To make an LPA, the donor must understand the effect of the document, retain the information that is relevant to making the document and be able to weigh up the pros and cons of doing so before going ahead. Even when the donor has an LPA in place, their attorney(s) cannot use it without the donor’s permission until the donor has lost capacity.  The attorneys again have to bear in mind that capacity is decision specific so cannot assume the donor does not have capacity to make every decisions.  The donor must be given every opportunity to make their own decisions and manage their own affairs if possible.  This can include communicating by other means for example through picture symbols or written communication.

To make a will, the testator must be able to demonstrate they understand the following:-

  • The nature of their will and the effect it will have;
  • The extent of their property that they are distributing through their will; and
  • The people that they would usually be expected to provide for, even if they choose not to do so.

If someone lacks capacity to make a will then their attorney cannot sign the will on their behalf.  To do so the attorney must make application to the Court of Protection for a statutory will to be executed on the testators behalf.

How can someone show they have capacity if they have difficulty communicating?

Despite often negative media coverage surrounding neurological symptoms such as aphasia, someone who retains capacity but has difficulty communicating may still be able to make a will or an LPA with the right professional support.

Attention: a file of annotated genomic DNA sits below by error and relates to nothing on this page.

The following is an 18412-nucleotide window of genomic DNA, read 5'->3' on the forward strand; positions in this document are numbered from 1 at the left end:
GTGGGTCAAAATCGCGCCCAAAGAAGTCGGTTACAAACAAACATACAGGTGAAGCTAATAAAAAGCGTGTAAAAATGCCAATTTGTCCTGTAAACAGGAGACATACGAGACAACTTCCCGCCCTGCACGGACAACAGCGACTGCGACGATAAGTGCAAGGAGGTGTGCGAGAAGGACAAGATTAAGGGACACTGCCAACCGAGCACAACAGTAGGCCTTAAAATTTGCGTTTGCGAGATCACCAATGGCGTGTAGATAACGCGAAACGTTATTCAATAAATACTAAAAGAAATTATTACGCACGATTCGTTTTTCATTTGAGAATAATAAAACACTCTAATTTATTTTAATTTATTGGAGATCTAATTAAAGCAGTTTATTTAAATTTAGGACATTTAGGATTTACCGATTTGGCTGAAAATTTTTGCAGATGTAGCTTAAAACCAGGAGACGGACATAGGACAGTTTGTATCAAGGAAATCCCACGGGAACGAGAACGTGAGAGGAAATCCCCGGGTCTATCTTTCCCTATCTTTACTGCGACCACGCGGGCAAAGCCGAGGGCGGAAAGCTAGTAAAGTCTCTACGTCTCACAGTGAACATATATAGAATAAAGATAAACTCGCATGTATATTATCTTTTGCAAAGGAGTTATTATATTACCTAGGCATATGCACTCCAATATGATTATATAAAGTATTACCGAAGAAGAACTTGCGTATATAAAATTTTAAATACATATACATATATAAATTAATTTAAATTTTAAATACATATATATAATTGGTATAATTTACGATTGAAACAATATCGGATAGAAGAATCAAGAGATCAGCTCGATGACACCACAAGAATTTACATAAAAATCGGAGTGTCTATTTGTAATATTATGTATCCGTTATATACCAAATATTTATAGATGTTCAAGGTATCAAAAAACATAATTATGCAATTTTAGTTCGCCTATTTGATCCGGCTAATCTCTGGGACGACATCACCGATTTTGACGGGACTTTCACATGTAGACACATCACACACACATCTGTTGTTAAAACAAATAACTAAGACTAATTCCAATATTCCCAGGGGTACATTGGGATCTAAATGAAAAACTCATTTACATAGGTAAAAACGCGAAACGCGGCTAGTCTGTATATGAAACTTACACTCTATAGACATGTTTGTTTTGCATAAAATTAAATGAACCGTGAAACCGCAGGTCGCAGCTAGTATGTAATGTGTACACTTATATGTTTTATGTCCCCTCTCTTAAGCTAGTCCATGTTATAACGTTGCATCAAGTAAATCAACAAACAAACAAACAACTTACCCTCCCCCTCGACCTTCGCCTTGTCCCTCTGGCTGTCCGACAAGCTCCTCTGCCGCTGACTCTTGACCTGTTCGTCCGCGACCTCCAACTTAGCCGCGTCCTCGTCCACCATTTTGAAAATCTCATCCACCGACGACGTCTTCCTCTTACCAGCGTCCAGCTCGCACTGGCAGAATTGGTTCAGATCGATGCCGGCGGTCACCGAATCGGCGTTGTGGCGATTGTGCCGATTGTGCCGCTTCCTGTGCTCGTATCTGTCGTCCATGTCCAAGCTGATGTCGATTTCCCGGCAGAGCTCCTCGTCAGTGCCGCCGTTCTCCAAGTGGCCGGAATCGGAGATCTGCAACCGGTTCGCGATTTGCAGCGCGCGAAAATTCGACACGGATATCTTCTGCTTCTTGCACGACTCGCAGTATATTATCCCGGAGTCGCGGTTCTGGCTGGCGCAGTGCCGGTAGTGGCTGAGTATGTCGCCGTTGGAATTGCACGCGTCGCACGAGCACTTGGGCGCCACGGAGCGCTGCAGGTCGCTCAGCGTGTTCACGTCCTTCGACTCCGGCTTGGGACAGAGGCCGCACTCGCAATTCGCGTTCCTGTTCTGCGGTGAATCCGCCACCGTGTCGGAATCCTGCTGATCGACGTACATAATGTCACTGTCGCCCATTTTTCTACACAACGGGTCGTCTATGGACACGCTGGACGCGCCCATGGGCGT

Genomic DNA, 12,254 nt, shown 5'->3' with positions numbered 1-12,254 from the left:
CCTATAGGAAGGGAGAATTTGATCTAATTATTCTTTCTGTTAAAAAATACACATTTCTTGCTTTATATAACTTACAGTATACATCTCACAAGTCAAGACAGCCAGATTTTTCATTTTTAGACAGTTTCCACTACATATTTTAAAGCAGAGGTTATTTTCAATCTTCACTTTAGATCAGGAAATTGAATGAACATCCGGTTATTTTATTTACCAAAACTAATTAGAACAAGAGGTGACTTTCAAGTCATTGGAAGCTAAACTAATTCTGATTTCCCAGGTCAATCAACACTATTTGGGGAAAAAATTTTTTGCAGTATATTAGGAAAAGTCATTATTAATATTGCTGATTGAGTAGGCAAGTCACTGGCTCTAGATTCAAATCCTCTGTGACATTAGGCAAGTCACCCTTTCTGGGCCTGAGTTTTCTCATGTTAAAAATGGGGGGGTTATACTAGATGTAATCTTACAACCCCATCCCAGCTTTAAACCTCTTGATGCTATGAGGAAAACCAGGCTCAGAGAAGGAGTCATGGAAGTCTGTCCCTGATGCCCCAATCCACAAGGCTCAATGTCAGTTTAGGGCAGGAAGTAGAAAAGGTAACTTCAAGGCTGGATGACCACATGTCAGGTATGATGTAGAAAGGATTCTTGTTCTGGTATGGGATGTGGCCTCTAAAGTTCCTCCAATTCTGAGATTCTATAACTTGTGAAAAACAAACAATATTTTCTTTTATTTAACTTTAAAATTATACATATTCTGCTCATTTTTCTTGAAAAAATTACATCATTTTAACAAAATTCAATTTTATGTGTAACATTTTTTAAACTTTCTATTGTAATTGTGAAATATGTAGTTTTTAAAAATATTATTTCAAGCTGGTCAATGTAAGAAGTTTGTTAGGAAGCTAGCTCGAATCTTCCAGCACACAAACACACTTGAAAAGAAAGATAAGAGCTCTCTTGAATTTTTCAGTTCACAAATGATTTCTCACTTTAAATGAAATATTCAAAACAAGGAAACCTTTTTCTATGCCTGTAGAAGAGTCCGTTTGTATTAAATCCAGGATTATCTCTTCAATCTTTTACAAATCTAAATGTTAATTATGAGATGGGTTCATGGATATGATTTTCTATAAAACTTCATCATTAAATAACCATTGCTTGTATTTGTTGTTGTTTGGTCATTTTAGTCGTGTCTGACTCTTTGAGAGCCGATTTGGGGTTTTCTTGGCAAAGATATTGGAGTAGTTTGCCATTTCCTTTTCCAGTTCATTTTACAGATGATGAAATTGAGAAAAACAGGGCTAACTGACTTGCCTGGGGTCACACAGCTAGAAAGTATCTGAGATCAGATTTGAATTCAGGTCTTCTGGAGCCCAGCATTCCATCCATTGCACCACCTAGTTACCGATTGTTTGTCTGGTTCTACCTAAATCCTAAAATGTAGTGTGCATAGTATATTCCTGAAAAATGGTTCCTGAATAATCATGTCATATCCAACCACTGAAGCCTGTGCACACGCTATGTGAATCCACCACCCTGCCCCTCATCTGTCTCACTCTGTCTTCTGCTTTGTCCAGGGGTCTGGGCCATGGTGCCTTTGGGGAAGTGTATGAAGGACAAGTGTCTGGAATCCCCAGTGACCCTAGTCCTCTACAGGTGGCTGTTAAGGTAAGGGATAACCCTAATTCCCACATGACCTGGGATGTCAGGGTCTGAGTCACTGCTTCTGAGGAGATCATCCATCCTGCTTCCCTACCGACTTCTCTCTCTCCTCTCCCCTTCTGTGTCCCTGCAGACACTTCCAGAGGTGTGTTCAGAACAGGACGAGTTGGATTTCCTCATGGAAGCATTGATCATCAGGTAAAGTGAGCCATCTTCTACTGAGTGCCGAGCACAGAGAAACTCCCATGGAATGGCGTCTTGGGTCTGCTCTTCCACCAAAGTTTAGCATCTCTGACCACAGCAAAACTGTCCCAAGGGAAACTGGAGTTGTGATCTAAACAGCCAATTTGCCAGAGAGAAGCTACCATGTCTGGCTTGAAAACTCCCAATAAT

A speech and language therapist can help someone to understand decisions and to make their wishes known. Support can be provided during capacity assessments as well as during meetings with the individual’s solicitor to discuss making an LPA, or to discuss their instructions for making a will.

For example, speech and language therapists can support individuals to use alternative methods of communication, such as using picture boards and symbols or other non-verbal techniques such as drawing and pointing. They can also simplify or modify the language that is being used to help the individual to understand it.

As in Bruce Willis’ situation, unexpected health conditions can often take us and those around us by surprise, and that’s why we would always remind individuals that the process of preparing documents such as wills and LPAs is much easier while they are in good health, and it is never too soon to put plans in place for the future. However, as discussed above we should not assume that just because someone has neurological symptoms that they no longer have capacity and someone with a diagnosis should be aware that they could still have options to put their wishes in place.  However in those circumstances it will be crucial to take expert advice on how to make and implement the legal documents.

Our team has experience working in this way to support clients’ needs, and if you would like further information about anything discussed in this article, please do not hesitate to contact us.